You may have read our earlier blog post about Apple’s trademark troubles in Brazil. In Brazil, a company called Gradiente beat Apple to the Brazilian trademark office and registered the name iPhone long before Apple released their mega-hit mobile phone. Because Gradiente was the first to obtain a trademark registration, they are entitled to exclude Apple from using the “iphone” mark in Brazil. Since we last wrote about this story, Apple has been able to bring its considerable resources to bear and the two companies are currently in negotiations over a deal that would allow Apple to use the brand in Brazil. But just when Apple appears to be resolving that problem, a new issue has emerged for Apple’s trademark attorneys in Latin America.
Apple filed a trademark application in Mexico for the term iPhone in several categories. One of the categories was international class 38 covering telecommunication services. Initially Apple was rejected in this class because of a likelihood of confusion with a Mexican company called iFone. iFone (i.e., Gradiente) specializes in server-based telecommunications systems and filed a trademark registration in Mexico in 2003. Following this rejection, Apple’s trademark attorneys argued that iFone wasn’t actively using the mark and should be stripped of their trademark rights, which would allow Apple to overcome the likelihood of confusion rejection and obtain a trademark registration. This appeal recently went to the Mexican Supreme Court which ruled against Apple stating that Gradiente had made sufficient use of the iFone mark and denied Apple a trademark registration for the iPhone mark in the field of telecommunications systems.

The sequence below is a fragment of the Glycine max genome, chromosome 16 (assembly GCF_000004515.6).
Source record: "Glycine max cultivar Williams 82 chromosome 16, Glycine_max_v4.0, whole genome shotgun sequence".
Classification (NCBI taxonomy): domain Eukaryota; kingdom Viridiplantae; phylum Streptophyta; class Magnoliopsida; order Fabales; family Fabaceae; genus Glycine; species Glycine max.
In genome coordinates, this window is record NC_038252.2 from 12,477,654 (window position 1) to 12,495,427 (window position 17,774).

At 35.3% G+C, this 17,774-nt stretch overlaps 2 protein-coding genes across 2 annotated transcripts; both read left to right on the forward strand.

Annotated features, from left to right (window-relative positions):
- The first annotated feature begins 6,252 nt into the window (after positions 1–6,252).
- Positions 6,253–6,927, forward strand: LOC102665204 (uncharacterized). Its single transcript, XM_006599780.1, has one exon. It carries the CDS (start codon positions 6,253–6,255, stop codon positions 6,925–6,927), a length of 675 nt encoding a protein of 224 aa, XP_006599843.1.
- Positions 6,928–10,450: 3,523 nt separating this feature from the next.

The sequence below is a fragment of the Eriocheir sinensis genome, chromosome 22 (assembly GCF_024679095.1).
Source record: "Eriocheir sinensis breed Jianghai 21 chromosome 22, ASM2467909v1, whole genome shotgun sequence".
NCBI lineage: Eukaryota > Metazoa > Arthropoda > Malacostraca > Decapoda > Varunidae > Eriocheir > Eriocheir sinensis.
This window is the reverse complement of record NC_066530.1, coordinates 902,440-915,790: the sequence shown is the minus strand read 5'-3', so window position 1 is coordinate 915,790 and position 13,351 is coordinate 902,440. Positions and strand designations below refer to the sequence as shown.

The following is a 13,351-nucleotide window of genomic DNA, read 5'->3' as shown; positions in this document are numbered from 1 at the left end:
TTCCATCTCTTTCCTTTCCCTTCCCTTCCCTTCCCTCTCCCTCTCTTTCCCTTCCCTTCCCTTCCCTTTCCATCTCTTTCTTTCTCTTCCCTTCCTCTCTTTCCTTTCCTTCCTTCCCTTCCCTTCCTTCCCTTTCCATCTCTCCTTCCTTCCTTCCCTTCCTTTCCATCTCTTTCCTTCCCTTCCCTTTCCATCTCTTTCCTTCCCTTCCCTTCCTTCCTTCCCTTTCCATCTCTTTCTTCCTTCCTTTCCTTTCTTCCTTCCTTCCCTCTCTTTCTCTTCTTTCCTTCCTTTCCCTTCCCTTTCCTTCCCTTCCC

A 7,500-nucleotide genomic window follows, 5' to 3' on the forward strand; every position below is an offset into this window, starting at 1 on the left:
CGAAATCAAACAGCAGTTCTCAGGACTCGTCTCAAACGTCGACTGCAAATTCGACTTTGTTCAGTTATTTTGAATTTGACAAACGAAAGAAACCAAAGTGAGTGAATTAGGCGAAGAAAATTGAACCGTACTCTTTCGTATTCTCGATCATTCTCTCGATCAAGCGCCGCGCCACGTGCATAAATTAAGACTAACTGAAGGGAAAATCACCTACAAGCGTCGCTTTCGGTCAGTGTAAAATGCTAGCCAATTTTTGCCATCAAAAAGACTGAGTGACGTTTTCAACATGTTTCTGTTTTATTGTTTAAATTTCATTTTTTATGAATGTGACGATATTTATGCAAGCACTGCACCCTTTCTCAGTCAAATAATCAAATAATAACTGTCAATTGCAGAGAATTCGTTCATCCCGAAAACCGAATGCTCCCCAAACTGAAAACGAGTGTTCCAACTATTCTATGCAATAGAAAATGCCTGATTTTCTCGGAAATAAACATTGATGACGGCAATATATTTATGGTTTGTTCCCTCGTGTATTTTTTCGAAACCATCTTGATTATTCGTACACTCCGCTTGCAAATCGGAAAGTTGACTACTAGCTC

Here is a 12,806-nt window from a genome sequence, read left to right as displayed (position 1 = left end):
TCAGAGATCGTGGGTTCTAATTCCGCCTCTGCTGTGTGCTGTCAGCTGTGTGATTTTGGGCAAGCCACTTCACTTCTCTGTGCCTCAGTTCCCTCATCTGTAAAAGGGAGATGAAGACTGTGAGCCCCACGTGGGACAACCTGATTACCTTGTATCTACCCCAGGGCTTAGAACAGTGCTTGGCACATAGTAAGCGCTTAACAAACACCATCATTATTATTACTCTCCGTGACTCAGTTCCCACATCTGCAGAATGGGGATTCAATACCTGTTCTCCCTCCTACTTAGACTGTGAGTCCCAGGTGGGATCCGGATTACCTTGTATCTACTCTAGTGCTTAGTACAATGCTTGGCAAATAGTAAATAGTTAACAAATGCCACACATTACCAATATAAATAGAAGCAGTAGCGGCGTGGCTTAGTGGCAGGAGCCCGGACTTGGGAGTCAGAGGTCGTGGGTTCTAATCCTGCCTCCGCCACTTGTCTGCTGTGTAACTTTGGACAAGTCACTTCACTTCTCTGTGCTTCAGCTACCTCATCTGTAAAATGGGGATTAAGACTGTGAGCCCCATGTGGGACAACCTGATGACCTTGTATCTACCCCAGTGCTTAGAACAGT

Although this ruling does not necessarily mean that Apple won’t be able to sell or call their devices iPhones in Mexico– Apple has Mexican trademark registrations in two other classes, 9 and 28, covering computers, software, cameras, mobile phones and electronic game devices respectively – it does mean that iFone can probably block Apple from using iPhone in reference to telecommunication services in Mexico. This could be problematic for Apple, because even though Apple does not offer telecommunication services, the iPhone has significant overlap in this market. Apple will have to be careful how it markets the iPhone in Mexico or risk being sued by iFone for trademark infringement. You can probably expect iFone’s trademark attorneys to be keeping watch.
Apple’s Mexican blues illustrate the numerous considerations that accompany a trademark application, including whether acquisition of foreign rights is important, which class or classes to file in and how to make trademark use of the mark. It also illustrates the importance to having trademark attorneys conduct a thorough trademark search. A skilled trademark attorney can help you make the most of your trademark registration.